What is the Lunar New Year?
Lunar New Years follows the cycle of the Lunar Calendar. It begins on the first day of the new moon and ends 15 days later on the day of the full moon. It is a time of community, honoring your family and your ancestors. Common traditions of Lunar New Years are giving red envelopes (lucky money) to children, fireworks, and eating traditional dishes.
Lunar New Years, often associated with Chinese New Years, is celebrated over a variety of countries in Asia and is not exclusive to China. Countries and regions that recognize Lunar New Years as a public holiday are, and not limited to, Malaysia, Singapore, Brunei, Hong Kong, Macau, Indonesia, China, Philippines, South Korea, Taiwan, Thailand, Vietnam, and Suriname. It’s important to understand that Lunar New Years is not a monolith celebration and each country has their own traditions and customs.
Lunar New Years is a time of nostalgia for the countries that celebrate it. Your sense of smell is tied closely to your memory and whenever I remembered celebrating the Lunar New Years with my family it’s often the smells that resonated with me. With my objective of not referring to the traditions of Lunar New Years as a monolith celebration, I chose incense to be the featured note for this month as incense is used widely throughout the world.
History of Incense
Incenses transcend through so many cultures throughout the world with documentation of incense going as far back to Ancient Egypt. Each culture has a different way of creating incense with a variety of olfactive materials to omit the smell for the incense so your familiarity of the smell will fluctuate by your background. It starts with a combustible base, for example a bamboo stick and is coated with an aromatic material.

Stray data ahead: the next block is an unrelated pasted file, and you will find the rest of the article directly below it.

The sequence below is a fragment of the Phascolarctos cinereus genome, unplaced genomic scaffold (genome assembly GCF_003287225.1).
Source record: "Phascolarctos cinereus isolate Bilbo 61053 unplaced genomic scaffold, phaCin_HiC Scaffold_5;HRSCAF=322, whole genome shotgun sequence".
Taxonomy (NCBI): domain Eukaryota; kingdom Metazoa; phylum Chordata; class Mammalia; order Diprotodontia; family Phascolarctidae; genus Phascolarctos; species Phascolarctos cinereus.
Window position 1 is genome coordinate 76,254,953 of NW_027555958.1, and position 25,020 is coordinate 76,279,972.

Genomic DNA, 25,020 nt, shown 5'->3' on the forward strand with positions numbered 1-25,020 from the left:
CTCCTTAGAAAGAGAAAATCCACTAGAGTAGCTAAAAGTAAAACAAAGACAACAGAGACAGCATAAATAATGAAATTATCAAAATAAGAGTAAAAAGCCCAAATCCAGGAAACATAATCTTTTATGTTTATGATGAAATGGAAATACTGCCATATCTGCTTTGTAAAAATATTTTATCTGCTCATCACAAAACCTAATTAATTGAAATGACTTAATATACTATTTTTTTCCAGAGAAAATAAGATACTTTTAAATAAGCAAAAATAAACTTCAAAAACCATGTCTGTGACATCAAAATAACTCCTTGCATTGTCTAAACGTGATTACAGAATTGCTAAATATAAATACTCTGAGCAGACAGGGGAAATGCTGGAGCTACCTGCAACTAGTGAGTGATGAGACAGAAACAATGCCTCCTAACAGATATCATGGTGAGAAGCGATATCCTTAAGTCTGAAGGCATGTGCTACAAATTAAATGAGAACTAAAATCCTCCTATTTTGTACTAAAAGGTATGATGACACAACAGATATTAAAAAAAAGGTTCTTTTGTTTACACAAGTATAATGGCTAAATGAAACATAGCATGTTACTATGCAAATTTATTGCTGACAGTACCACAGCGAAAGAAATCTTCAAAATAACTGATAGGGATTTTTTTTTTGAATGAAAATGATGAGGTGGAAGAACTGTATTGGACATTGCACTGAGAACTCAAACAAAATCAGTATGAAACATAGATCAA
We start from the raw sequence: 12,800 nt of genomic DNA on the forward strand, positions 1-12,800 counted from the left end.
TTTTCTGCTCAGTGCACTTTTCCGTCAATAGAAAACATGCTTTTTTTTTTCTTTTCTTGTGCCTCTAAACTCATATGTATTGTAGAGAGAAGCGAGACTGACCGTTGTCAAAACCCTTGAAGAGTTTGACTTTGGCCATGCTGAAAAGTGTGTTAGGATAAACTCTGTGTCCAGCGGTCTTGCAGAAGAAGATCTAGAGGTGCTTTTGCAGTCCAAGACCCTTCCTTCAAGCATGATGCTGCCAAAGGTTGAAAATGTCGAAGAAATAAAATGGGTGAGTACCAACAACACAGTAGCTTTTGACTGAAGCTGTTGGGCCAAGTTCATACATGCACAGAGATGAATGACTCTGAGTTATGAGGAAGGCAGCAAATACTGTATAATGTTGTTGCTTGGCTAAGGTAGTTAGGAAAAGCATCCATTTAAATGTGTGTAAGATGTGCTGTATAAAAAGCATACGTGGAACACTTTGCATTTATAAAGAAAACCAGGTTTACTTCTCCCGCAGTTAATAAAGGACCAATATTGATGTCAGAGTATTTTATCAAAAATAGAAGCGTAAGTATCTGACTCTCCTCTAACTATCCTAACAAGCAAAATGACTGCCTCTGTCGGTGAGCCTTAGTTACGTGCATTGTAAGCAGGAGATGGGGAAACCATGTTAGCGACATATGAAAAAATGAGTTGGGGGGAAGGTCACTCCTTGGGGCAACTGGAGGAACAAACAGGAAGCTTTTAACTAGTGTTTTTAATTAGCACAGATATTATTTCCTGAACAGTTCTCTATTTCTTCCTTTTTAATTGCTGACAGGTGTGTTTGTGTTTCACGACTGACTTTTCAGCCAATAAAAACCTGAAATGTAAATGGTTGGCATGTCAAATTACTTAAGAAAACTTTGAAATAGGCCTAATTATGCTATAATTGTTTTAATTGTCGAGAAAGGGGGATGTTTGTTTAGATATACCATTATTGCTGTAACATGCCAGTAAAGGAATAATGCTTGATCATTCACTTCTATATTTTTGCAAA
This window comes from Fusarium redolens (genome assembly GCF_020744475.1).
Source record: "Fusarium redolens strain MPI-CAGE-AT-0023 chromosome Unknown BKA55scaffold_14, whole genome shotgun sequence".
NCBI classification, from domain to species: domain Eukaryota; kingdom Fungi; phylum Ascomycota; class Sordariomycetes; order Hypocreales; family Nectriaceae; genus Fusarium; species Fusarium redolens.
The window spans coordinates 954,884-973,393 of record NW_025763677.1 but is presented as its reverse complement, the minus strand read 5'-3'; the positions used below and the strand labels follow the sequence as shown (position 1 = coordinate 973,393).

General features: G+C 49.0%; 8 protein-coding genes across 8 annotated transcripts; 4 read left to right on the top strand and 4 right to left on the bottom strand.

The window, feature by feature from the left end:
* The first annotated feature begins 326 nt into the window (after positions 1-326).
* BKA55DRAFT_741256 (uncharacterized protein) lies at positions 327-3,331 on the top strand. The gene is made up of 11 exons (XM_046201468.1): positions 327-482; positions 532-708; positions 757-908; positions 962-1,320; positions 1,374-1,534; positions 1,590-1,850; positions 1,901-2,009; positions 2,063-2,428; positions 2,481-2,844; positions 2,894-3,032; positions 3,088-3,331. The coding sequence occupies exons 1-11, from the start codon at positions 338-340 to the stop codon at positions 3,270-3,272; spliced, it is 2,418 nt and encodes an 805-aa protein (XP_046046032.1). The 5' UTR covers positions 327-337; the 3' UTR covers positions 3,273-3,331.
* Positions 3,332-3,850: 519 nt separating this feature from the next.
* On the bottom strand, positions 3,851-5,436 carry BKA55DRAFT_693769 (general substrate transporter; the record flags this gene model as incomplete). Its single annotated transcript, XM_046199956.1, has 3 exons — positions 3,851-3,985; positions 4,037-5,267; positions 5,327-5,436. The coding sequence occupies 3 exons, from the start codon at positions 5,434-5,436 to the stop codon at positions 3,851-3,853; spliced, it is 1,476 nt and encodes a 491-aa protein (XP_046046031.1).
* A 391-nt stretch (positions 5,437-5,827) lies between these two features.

Smells of Incense
Because of the variety of interpretations of incense, incense cannot be tied to a specific olfactive family, though it will typically fall into the amber woody olfactive group. For example, The Catholic church typically has frankincense and myrrh. In Buddhism they often use agarwood, and sandalwood.
One of the most captivating parts of perfumery is the ways we are able to experience different interpretations of a singular note based on the perfumer and their interpretations of a single scent.
Serge Lutens’s L'orpheline for example is a beautifully crafted musk and incense perfume with a captivating coldness. People often have scent associations of L'orpheline smelling like the churches they grew up in.
Issey Miyake’s L'eau D'isseu Pour Homme Intense in contrast brings out a warmer, brighter interpretation of incense. With notes like yuzu, sweet and mandarin orange, with a spiciness that carries through with their use of cinnamon, cardamom, and saffron.
Both fragrances list incense as a note, but the blend of both perfumes creates a drastically different experience.
If you would like to be led deeper into the journey of incense, allow our team at Parfum Gallerié to help you. E-mail us come into our store and allow us to recommend some fragrances!